In the works since 2019, the strategic plan focuses on 10 “community outcome areas” that “represent the issues of greatest importance” to the community:

 

“The Countywide Strategic Plan will help guide our future together so the Board, residents and staff are working toward the same goals and outcomes,” Board of Supervisors Chairman Jeff McKay said in a press release. “This plan will be a centralized, coordinated way for us to be even more efficient as a government so we’re more responsive to our community’s needs.”

The strategic plan was initially developed prior to the pandemic, but the county paused the process due to the public health emergency and reworked the plan to encompass new prioritizations from the last 18 months.

The main change was the separation of health and environment into two separate categories.

It’s intended to be a living document that integrates other broad planning efforts like the Fairfax County Public Schools’ strategic plan and the One Fairfax policy. It will also help the board focus its legislative efforts over the next several years.

In the press release, County Executive Bryan Hill called Fairfax County’s first-ever “unified” strategic plan “a key milestone” in the government’s efforts to shape the county’s future.

“I’m grateful to the tens of thousands of residents and hundreds of staff who have developed this plan,” Hill said. “I look forward to the next steps, including reporting results to the community, aligning existing plans within this framework and further advancing our One Fairfax equity lens across all outcome areas.”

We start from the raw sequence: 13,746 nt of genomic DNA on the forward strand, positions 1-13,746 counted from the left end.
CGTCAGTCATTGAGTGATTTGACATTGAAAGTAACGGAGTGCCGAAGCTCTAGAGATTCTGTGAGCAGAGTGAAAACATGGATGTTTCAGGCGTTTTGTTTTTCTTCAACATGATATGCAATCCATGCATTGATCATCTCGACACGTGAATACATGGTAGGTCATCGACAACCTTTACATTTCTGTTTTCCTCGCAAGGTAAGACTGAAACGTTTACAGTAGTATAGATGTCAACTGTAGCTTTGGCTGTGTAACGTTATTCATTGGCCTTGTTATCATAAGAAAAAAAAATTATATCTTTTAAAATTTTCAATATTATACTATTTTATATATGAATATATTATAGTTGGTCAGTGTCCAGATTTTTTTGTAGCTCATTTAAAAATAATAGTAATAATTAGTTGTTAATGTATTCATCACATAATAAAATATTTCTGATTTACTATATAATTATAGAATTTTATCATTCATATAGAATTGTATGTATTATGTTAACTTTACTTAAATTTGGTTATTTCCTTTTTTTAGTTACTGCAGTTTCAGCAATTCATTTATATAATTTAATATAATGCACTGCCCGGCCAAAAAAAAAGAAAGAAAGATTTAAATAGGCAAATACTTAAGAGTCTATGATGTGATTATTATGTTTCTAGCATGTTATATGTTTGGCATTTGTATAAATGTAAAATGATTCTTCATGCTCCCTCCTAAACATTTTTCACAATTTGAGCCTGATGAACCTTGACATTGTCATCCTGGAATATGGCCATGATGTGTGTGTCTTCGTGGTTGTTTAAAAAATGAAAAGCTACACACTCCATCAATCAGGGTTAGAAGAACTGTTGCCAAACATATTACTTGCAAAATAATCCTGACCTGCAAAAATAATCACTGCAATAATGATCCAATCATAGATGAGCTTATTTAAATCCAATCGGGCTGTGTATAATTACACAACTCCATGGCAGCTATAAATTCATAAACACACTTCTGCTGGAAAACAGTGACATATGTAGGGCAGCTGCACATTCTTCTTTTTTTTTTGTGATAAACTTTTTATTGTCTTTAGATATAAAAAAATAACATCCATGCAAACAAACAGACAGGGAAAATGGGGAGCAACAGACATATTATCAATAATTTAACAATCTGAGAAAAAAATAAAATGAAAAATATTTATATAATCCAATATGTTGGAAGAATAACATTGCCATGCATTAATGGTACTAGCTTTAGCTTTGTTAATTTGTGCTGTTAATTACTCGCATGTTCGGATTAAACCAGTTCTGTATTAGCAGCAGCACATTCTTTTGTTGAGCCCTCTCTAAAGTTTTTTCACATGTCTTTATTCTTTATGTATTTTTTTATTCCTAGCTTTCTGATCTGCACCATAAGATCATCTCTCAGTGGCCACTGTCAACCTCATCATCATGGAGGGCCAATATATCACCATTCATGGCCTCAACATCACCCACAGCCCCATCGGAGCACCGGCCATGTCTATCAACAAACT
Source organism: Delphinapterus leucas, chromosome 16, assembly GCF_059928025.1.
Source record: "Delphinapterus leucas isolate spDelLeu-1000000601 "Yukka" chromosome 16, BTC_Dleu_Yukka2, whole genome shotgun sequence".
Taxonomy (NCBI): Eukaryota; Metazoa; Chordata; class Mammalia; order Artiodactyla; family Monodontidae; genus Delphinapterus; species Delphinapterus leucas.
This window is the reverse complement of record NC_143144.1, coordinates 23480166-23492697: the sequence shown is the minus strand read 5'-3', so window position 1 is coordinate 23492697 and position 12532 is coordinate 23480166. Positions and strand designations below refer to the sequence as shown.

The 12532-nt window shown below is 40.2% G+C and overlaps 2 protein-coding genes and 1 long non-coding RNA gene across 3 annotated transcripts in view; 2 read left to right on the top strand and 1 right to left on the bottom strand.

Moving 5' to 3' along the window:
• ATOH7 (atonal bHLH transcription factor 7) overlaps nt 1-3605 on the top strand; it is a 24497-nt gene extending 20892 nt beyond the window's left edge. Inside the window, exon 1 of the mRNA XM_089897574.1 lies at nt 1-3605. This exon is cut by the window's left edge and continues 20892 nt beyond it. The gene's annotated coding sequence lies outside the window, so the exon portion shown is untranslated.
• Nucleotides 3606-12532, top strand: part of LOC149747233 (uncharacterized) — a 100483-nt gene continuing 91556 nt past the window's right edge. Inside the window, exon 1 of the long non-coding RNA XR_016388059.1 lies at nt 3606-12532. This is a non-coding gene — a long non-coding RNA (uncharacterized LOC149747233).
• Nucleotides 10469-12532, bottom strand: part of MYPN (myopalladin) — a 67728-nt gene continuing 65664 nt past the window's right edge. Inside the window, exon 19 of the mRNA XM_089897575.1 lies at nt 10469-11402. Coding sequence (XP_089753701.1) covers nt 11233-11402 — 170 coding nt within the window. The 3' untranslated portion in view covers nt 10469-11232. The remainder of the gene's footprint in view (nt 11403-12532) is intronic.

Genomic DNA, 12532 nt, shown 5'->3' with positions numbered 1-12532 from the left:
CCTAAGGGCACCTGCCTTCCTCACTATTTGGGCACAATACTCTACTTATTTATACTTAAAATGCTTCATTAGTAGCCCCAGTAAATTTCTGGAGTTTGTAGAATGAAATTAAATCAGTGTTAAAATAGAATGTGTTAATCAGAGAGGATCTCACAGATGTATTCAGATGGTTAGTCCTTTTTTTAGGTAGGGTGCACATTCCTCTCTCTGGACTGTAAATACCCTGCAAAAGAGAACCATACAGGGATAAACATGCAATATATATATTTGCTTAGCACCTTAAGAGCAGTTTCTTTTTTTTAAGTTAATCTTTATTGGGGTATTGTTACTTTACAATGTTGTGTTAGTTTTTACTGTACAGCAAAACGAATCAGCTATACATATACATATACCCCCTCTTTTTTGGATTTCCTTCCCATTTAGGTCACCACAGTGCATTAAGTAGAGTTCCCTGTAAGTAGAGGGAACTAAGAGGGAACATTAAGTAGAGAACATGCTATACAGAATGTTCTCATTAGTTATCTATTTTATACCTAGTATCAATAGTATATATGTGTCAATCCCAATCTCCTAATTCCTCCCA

At yesterday’s Board of Supervisors meeting, Springfield District Supervisor Pat Herrity was the only board member to vote against adopting the plan, citing insufficient community feedback.

He also argued that the plan should do more to address traffic congestion and that it will continue to allow taxes to be too high.

The other supervisors approved the strategic plan, despite several noting that they were not 100% pleased with the process and expressing concern that the document is too vague.

Dranesville District Supervisor John Foust criticized the lack of prioritization, information about implementation, or how the county is progressing based on over 150 metrics identified by the plan.

“I don’t think we are done, to say the least,” Foust said. “This is not, in my opinion, a roadmap for the county executive to prioritize and budget…We need to keep working, and the board has to stay involved to complete the process.”

Several supervisors observed that there was a lack of participation from a diverse set of voices.